Dental hygienists strictly treat a patient’s teeth…right? Not necessarily. Surprisingly, dental hygienists treat more than teeth. Yes, they first and foremost do perform preventive and therapeutic oral care but, as you mouth goes, so goes the rest of your health. For example, people afflicted with diabetes are generally susceptible to periodontal diseases, making the dental hygienist a gateway to total body health.
Dental hygienists also can save lives. True. Cases have been reported where untreated toothaches have led to deaths. In certain cases, then, a good dental hygienist can be a life-saver. And, if you think a century-old profession can’t be one of America’s hottest jobs, you’d be wrong again. Although the profession has been around more than 100 years, dental hygienists work in one of the economy’s hottest jobs today, with hiring expected to increase by 20 percent through 2026.
Dental hygienists do more than just “clean your teeth.” Their duties to each patient also include checking your mouth for lesions, your teeth for cavities, and your gums for periodontal disease. Many dental hygienists find it “creepy” when you make your tongue follow their instruments around, and downright irritating if your use your tongue to nudge the instruments out of the way. And, did you know dental hygienists consider it disrespectful to eat or not clean your teeth right before seeing them?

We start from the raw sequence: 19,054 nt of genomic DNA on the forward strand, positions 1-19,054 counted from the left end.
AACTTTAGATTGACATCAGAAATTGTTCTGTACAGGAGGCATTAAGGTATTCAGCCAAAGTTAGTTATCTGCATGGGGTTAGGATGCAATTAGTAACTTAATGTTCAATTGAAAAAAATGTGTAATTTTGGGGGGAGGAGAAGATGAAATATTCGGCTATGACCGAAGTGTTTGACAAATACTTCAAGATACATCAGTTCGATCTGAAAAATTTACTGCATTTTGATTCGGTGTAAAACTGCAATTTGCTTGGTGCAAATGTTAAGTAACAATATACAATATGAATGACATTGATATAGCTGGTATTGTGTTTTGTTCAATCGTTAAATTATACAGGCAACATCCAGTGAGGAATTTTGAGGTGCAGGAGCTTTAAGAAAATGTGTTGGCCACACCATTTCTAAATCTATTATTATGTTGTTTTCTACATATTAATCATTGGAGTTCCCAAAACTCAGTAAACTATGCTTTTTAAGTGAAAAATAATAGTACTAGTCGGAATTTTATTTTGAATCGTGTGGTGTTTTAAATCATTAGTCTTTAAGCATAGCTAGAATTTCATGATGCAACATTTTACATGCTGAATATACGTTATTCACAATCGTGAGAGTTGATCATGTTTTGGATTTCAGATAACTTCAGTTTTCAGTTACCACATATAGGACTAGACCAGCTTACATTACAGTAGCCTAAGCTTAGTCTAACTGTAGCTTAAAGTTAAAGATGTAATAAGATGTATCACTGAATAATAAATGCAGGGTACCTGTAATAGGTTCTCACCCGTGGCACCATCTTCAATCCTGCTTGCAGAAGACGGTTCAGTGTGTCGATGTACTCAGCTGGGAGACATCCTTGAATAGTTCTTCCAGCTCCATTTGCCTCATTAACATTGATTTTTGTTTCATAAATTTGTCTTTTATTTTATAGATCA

Just because you’re a dental hygienist doesn’t mean you’re restricted to working in a private dental office. Depending on your preferences, you could find yourself on-the-job in community clinics, hospitals, prison facilities, schools, Head Start locations, and nursing homes, among others. Plus, with additional education, you may be able to provide expanded services in select states, such as Minnesota and Maine, which have adopted new workforce models to provide healthcare services for low-income families.
So, being a dental hygienist may be way more than you thought it would be…at least in certain situations. Plus, dental hygiene can be a very flexible occupation. If your schedule demands it, you could work part-time as a dental hygienist.
Interested in learning more? Visit our Dental Programs page to get additional details and to find the campus nearest you offering a Dental Hygiene program. And, if you want to get into the dental profession, but as a dental assistant or expanded functions dental assistant, Fortis Colleges and Institutes offer programs in those areas of study, too. Why not start exploring a new career today?
Check out our recent article detailing A Day in the Life of Dental Hygienist to learn more.